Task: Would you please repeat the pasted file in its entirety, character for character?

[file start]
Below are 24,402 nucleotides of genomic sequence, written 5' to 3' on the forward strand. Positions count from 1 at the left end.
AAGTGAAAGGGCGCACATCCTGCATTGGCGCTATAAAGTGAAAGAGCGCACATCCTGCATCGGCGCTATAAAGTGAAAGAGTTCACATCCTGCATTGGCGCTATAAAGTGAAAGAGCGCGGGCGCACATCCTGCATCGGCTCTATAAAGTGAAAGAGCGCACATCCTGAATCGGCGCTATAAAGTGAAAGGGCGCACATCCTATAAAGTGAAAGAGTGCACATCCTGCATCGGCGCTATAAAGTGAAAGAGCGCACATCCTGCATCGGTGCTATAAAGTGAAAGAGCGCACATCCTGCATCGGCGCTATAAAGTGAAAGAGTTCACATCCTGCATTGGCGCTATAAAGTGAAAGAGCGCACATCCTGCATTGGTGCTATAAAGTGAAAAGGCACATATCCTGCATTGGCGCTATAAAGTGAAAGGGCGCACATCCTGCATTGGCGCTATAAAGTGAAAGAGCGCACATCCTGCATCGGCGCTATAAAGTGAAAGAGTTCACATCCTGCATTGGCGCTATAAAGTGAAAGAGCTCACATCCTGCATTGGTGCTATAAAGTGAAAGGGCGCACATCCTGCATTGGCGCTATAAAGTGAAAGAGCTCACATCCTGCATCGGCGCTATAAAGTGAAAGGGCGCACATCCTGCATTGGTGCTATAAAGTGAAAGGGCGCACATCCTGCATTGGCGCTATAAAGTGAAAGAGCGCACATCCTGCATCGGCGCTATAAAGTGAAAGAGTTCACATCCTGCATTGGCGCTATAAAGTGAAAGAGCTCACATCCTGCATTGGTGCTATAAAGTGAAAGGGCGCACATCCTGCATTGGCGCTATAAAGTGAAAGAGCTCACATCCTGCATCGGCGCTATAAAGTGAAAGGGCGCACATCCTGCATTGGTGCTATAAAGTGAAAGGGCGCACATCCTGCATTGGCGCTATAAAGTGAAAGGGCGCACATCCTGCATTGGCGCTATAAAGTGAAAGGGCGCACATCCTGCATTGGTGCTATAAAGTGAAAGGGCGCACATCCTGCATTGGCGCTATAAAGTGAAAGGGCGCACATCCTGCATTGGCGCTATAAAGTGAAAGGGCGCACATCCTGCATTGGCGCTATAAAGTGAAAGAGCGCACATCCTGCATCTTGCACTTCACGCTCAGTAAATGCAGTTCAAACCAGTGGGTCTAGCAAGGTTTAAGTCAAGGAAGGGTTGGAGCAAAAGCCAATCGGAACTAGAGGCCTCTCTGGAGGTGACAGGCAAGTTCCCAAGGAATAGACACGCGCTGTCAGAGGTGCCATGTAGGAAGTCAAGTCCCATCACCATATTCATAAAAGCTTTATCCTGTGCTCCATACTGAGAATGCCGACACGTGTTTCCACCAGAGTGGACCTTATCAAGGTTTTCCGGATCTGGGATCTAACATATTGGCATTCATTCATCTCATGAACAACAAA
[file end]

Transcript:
Below are 24,402 nucleotides of genomic sequence, written 5' to 3' on the forward strand. Positions count from 1 at the left end.
AAGTGAAAGGGCGCACATCCTGCATTGGCGCTATAAAGTGAAAGAGCGCACATCCTGCATCGGCGCTATAAAGTGAAAGAGTTCACATCCTGCATTGGCGCTATAAAGTGAAAGAGCGCGGGCGCACATCCTGCATCGGCTCTATAAAGTGAAAGAGCGCACATCCTGAATCGGCGCTATAAAGTGAAAGGGCGCACATCCTATAAAGTGAAAGAGTGCACATCCTGCATCGGCGCTATAAAGTGAAAGAGCGCACATCCTGCATCGGTGCTATAAAGTGAAAGAGCGCACATCCTGCATCGGCGCTATAAAGTGAAAGAGTTCACATCCTGCATTGGCGCTATAAAGTGAAAGAGCGCACATCCTGCATTGGTGCTATAAAGTGAAAAGGCACATATCCTGCATTGGCGCTATAAAGTGAAAGGGCGCACATCCTGCATTGGCGCTATAAAGTGAAAGAGCGCACATCCTGCATCGGCGCTATAAAGTGAAAGAGTTCACATCCTGCATTGGCGCTATAAAGTGAAAGAGCTCACATCCTGCATTGGTGCTATAAAGTGAAAGGGCGCACATCCTGCATTGGCGCTATAAAGTGAAAGAGCTCACATCCTGCATCGGCGCTATAAAGTGAAAGGGCGCACATCCTGCATTGGTGCTATAAAGTGAAAGGGCGCACATCCTGCATTGGCGCTATAAAGTGAAAGAGCGCACATCCTGCATCGGCGCTATAAAGTGAAAGAGTTCACATCCTGCATTGGCGCTATAAAGTGAAAGAGCTCACATCCTGCATTGGTGCTATAAAGTGAAAGGGCGCACATCCTGCATTGGCGCTATAAAGTGAAAGAGCTCACATCCTGCATCGGCGCTATAAAGTGAAAGGGCGCACATCCTGCATTGGTGCTATAAAGTGAAAGGGCGCACATCCTGCATTGGCGCTATAAAGTGAAAGGGCGCACATCCTGCATTGGCGCTATAAAGTGAAAGGGCGCACATCCTGCATTGGTGCTATAAAGTGAAAGGGCGCACATCCTGCATTGGCGCTATAAAGTGAAAGGGCGCACATCCTGCATTGGCGCTATAAAGTGAAAGGGCGCACATCCTGCATTGGCGCTATAAAGTGAAAGAGCGCACATCCTGCATCTTGCACTTCACGCTCAGTAAATGCAGTTCAAACCAGTGGGTCTAGCAAGGTTTAAGTCAAGGAAGGGTTGGAGCAAAAGCCAATCGGAACTAGAGGCCTCTCTGGAGGTGACAGGCAAGTTCCCAAGGAATAGACACGCGCTGTCAGAGGTGCCATGTAGGAAGTCAAGTCCCATCACCATATTCATAAAAGCTTTATCCTGTGCTCCATACTGAGAATGCCGACACGTGTTTCCACCAGAGTGGACCTTATCAAGGTTTTCCGGATCTGGGATCTAACATATTGGCATTCATTCATCTCATGAACAACAAA